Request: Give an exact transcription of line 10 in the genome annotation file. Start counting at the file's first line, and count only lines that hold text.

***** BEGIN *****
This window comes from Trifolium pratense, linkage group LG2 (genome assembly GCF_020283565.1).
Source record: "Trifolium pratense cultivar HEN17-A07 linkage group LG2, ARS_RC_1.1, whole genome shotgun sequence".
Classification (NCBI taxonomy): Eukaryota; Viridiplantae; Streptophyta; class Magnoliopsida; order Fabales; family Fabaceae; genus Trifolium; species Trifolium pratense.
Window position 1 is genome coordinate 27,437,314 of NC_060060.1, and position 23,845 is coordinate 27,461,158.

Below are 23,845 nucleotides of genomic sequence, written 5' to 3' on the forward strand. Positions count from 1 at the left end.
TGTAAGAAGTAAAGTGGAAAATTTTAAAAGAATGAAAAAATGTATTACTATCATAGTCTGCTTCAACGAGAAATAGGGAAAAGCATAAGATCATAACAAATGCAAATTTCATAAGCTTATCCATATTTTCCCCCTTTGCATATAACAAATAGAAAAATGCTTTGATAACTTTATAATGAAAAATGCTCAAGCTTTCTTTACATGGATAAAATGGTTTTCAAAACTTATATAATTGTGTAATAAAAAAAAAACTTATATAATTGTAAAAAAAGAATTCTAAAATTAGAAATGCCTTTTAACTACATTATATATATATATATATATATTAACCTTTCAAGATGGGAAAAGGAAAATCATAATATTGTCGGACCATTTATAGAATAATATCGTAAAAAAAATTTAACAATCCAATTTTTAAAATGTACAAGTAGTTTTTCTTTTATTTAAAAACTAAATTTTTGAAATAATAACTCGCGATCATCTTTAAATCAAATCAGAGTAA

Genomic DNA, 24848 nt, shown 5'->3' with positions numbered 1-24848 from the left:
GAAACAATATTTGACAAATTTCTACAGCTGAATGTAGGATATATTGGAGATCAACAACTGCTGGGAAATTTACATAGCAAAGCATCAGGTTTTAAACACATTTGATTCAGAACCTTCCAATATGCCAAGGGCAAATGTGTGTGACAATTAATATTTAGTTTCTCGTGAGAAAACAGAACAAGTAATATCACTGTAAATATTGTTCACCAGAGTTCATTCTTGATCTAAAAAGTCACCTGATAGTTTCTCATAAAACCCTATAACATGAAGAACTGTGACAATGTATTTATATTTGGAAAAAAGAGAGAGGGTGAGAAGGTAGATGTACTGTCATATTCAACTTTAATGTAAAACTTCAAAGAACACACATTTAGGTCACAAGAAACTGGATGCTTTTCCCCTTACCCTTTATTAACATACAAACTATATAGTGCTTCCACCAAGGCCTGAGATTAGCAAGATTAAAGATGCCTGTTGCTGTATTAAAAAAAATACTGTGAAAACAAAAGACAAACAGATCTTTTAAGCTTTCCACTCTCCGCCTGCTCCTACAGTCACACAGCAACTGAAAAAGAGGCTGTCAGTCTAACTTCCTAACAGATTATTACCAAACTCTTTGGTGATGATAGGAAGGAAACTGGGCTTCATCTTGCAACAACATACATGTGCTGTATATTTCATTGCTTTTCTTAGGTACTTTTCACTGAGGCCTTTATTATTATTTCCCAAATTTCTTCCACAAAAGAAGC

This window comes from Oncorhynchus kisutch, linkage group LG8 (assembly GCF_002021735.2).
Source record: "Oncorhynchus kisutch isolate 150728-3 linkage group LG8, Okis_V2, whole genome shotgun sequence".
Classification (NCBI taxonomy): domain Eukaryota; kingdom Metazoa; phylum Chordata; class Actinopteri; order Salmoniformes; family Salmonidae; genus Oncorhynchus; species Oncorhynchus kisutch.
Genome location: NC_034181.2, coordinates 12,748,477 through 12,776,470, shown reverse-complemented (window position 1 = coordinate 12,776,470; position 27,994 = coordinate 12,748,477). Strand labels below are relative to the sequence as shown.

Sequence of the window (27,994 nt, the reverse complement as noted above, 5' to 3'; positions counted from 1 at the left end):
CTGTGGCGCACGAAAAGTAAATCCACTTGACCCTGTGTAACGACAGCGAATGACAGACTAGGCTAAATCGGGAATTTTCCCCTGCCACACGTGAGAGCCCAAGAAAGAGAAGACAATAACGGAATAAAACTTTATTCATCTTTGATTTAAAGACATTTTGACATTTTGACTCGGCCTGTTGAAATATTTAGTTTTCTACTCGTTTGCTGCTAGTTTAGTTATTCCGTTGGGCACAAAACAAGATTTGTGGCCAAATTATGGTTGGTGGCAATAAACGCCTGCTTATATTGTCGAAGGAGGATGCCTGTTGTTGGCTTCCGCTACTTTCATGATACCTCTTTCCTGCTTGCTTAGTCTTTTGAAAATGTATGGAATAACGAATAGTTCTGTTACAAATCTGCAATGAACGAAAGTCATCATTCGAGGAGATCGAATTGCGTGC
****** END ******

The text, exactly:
Source record: "Oncorhynchus kisutch isolate 150728-3 linkage group LG8, Okis_V2, whole genome shotgun sequence".